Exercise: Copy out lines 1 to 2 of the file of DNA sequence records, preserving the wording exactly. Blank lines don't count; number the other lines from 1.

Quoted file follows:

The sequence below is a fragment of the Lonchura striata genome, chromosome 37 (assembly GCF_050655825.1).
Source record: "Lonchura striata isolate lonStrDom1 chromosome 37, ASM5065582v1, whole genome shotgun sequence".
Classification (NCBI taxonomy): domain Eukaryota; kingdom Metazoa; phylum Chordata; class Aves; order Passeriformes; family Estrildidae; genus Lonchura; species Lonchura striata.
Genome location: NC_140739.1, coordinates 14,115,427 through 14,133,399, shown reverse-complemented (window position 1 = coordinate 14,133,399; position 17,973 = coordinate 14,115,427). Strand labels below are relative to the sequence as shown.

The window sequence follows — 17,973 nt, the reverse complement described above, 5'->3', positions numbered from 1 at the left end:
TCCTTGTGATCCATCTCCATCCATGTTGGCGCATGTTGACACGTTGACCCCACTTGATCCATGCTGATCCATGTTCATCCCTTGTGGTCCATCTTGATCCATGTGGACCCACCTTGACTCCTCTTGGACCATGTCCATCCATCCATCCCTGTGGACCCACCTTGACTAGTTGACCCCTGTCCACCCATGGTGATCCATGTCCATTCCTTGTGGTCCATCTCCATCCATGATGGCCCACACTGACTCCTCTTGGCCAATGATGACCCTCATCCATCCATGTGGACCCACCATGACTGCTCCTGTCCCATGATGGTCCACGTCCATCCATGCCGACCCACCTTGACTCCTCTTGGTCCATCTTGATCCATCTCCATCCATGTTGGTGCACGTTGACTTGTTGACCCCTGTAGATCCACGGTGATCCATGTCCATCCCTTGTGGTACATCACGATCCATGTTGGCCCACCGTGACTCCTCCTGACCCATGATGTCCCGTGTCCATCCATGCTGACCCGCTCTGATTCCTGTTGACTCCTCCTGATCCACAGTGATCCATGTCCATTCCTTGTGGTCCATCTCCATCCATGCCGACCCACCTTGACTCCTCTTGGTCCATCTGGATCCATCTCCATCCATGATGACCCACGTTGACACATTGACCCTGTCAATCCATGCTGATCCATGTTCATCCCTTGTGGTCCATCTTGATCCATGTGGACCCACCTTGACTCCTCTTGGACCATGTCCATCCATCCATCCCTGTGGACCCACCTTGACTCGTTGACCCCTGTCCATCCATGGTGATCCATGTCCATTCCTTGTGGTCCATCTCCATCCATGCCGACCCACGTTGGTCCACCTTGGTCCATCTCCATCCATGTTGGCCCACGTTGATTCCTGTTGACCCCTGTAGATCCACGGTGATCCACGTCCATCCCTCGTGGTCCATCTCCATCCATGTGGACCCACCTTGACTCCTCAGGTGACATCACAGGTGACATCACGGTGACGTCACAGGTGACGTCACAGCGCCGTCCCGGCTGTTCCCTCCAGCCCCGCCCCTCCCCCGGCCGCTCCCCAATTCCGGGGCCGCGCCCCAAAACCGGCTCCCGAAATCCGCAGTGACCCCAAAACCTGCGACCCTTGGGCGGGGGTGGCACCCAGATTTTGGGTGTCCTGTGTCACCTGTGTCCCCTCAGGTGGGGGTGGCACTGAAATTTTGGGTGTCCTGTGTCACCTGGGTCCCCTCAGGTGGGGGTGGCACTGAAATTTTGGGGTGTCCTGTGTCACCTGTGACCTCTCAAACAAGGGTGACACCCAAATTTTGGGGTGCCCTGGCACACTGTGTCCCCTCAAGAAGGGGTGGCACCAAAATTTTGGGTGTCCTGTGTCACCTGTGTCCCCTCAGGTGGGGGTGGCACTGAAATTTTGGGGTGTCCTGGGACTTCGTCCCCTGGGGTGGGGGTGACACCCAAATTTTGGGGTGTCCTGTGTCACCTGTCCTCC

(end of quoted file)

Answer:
The sequence below is a fragment of the Lonchura striata genome, chromosome 37 (assembly GCF_050655825.1).
Source record: "Lonchura striata isolate lonStrDom1 chromosome 37, ASM5065582v1, whole genome shotgun sequence".